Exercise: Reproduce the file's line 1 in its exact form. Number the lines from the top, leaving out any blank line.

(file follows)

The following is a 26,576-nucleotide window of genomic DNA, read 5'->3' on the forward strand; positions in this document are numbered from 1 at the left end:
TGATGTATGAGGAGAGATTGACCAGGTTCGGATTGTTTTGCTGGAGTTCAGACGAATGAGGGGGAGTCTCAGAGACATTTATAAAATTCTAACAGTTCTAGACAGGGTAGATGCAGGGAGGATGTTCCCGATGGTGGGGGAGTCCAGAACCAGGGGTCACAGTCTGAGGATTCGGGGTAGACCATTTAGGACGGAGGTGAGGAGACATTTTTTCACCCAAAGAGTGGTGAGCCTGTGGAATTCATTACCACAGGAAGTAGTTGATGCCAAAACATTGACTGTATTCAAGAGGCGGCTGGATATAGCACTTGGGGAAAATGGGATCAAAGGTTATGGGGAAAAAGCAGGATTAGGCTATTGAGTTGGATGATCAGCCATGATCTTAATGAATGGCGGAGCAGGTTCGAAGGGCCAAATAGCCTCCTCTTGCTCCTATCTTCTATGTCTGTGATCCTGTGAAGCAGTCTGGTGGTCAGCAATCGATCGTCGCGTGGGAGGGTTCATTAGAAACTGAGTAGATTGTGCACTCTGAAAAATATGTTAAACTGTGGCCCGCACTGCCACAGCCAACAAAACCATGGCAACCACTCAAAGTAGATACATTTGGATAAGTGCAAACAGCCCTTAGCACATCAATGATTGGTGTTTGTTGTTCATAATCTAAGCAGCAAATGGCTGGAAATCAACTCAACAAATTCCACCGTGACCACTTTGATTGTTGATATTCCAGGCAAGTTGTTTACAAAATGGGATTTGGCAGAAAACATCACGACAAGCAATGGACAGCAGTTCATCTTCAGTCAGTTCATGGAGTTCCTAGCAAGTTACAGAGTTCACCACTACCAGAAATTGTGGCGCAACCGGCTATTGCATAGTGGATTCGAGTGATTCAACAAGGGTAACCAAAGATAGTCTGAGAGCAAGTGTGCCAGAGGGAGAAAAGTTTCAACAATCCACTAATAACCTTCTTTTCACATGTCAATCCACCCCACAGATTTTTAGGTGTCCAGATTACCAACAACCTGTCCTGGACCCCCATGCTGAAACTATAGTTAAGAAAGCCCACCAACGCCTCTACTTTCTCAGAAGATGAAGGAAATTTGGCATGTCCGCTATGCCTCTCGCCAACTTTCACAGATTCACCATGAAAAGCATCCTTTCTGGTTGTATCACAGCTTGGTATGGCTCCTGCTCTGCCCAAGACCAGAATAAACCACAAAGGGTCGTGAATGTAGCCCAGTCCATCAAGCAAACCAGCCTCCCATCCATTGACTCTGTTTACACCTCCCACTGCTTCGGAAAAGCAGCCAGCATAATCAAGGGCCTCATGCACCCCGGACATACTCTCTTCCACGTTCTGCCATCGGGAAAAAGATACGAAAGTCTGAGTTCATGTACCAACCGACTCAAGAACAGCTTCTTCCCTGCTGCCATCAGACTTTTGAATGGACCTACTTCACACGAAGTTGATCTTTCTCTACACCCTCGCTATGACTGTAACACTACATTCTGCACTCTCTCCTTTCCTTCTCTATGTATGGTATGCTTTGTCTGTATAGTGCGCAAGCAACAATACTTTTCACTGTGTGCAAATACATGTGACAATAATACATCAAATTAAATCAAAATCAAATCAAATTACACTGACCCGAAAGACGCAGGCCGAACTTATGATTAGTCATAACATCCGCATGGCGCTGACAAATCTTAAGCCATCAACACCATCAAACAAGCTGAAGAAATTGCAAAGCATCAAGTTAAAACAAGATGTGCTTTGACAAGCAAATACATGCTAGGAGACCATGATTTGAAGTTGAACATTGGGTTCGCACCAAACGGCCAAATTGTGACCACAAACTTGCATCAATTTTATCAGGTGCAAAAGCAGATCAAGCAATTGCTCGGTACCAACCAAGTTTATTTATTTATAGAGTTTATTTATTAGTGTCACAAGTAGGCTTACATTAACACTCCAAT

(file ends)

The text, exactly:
The following is a 26,576-nucleotide window of genomic DNA, read 5'->3' on the forward strand; positions in this document are numbered from 1 at the left end: